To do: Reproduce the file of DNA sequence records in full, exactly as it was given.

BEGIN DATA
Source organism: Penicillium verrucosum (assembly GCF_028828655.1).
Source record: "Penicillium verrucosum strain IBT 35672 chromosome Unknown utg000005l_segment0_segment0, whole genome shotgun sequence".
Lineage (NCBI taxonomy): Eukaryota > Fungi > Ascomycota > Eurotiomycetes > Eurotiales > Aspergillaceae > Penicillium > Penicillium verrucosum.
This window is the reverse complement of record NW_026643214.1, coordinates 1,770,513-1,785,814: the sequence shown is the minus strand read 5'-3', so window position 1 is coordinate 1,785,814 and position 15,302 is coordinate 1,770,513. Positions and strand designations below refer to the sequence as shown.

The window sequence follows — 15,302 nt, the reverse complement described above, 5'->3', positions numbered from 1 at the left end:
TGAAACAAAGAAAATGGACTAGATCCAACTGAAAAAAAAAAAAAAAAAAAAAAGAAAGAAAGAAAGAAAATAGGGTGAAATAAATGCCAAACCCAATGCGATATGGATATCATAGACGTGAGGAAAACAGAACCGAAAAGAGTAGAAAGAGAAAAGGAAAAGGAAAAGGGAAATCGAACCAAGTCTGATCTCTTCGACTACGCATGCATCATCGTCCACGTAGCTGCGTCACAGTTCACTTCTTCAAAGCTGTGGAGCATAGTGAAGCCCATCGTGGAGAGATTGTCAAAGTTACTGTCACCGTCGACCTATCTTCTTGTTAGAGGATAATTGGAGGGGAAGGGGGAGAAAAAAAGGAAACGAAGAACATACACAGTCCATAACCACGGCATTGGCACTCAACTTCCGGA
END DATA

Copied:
Source organism: Penicillium verrucosum (assembly GCF_028828655.1).
Source record: "Penicillium verrucosum strain IBT 35672 chromosome Unknown utg000005l_segment0_segment0, whole genome shotgun sequence".
Lineage (NCBI taxonomy): Eukaryota > Fungi > Ascomycota > Eurotiomycetes > Eurotiales > Aspergillaceae > Penicillium > Penicillium verrucosum.
This window is the reverse complement of record NW_026643214.1, coordinates 1,770,513-1,785,814: the sequence shown is the minus strand read 5'-3', so window position 1 is coordinate 1,785,814 and position 15,302 is coordinate 1,770,513. Positions and strand designations below refer to the sequence as shown.

The window sequence follows — 15,302 nt, the reverse complement described above, 5'->3', positions numbered from 1 at the left end:
TGAAACAAAGAAAATGGACTAGATCCAACTGAAAAAAAAAAAAAAAAAAAAAAGAAAGAAAGAAAGAAAATAGGGTGAAATAAATGCCAAACCCAATGCGATATGGATATCATAGACGTGAGGAAAACAGAACCGAAAAGAGTAGAAAGAGAAAAGGAAAAGGAAAAGGGAAATCGAACCAAGTCTGATCTCTTCGACTACGCATGCATCATCGTCCACGTAGCTGCGTCACAGTTCACTTCTTCAAAGCTGTGGAGCATAGTGAAGCCCATCGTGGAGAGATTGTCAAAGTTACTGTCACCGTCGACCTATCTTCTTGTTAGAGGATAATTGGAGGGGAAGGGGGAGAAAAAAAGGAAACGAAGAACATACACAGTCCATAACCACGGCATTGGCACTCAACTTCCGGA